Oh Emperor upon the Golden Throne, oh Master of Mankind, I praise Your name. Protect us— A renewed burst of impacts shattered Aumahn’s concentration. He pushed forward. Protect us from the evils— That boom sounded closer than the others. Aumahn kept trying to focus, but the shelling… it was hopeless. If he died, it must be his time. Please let the Emperor’s plans omit such a death for him. Maybe they wouldn’t. The bombardment kept going. 

The noise of explosions escalated to a constant roar, impossible to distinguish when one shell burst ended and another began. The air grew thick and hot. The tattered curtain covering the dugout entrance did nothing to block the choking heaviness that permeated the battlefield. Fyceline smoke wormed its way into every nook and cranny. Shrapnel perforated everything up above. And it did not end. How long could such a bombardment last? Aumahn checked his chrono, then wished he had not. He was no raw recruit, but this was his first trench war. In his experience, artillery was fleeting, a hammerblow delivered when enemies were spotted— not this presence. How was this even possible? Aumahn knew that artillery ate up more supplies than other arms. He knew that the enemy must be pushing their limits to create such a storm of steel. But what worldly thing could do this?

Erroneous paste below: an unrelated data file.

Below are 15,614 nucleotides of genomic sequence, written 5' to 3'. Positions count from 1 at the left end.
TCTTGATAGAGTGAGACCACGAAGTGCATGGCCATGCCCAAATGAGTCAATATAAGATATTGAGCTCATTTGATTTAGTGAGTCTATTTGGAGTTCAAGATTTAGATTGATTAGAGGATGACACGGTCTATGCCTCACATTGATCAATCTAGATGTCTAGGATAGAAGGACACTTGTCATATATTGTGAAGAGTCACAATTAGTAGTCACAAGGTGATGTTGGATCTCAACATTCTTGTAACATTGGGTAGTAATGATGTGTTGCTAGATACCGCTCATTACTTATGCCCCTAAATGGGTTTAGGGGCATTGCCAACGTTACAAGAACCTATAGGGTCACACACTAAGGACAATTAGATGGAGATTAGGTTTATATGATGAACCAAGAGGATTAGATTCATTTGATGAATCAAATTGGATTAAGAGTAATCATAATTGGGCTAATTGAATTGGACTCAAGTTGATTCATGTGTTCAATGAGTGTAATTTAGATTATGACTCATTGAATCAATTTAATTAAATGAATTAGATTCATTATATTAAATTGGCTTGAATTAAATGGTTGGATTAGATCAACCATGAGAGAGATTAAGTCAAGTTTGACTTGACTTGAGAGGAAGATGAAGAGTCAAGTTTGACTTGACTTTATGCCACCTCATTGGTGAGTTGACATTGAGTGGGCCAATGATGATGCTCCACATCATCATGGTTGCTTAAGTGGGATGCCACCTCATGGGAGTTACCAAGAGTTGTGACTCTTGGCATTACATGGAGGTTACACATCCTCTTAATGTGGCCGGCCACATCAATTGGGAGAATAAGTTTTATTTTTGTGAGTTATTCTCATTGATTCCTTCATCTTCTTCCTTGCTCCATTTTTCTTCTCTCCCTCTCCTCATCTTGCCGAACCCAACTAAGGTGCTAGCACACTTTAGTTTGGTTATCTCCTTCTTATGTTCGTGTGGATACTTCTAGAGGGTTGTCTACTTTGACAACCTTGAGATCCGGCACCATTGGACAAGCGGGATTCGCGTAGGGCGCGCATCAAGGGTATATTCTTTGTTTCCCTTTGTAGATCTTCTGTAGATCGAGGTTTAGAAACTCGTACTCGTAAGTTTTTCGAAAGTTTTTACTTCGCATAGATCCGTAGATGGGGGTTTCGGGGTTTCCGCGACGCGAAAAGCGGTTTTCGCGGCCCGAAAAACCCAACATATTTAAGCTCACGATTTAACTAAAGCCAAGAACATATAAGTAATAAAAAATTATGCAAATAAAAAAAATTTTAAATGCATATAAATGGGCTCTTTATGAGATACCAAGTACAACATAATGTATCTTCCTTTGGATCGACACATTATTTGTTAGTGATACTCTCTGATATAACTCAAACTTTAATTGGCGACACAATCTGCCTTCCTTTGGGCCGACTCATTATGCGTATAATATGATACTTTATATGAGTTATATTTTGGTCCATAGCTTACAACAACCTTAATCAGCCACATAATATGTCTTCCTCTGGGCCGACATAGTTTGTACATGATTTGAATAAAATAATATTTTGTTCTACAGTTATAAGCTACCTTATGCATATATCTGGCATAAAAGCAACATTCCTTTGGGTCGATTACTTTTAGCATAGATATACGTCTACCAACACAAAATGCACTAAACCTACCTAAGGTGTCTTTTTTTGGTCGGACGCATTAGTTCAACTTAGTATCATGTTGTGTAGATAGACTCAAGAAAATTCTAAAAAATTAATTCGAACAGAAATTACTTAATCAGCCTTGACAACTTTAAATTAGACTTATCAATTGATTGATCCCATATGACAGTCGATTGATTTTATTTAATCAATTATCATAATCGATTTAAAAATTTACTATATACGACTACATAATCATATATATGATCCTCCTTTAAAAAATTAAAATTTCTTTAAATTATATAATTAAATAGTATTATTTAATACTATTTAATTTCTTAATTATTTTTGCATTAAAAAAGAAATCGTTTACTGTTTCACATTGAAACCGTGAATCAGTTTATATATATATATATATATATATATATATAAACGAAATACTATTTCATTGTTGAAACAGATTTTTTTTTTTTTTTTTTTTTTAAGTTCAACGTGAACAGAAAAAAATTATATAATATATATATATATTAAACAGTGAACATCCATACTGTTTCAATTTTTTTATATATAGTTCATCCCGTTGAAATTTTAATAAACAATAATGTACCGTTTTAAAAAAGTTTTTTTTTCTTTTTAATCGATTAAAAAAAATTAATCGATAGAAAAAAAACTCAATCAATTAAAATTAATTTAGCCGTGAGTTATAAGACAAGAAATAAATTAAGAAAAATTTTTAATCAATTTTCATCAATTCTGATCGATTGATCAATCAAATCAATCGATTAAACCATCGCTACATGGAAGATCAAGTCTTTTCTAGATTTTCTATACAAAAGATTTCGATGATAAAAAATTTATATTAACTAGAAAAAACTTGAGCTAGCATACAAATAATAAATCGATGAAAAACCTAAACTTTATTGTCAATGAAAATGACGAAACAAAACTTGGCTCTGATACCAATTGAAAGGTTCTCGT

Aumahn recalled the neighboring regiment and their strange beliefs about firepower. He had scoffed at the overheard sermon, but listening to this? Feeling the constant pressure? Seeing dust shake loose from the ceiling? It took something more than mortal to wreak this. The risk to his shallow dugout was increasing. What were his odds? Would the bombardment end before then? He was not safe, just safer than he would be aboveground. He racked his brain for knowledge of the trenches’ layout. There was a deeper dugout over in the neighboring regiment’s sector. The only problem was that getting there meant being exposed to the rain of metal above.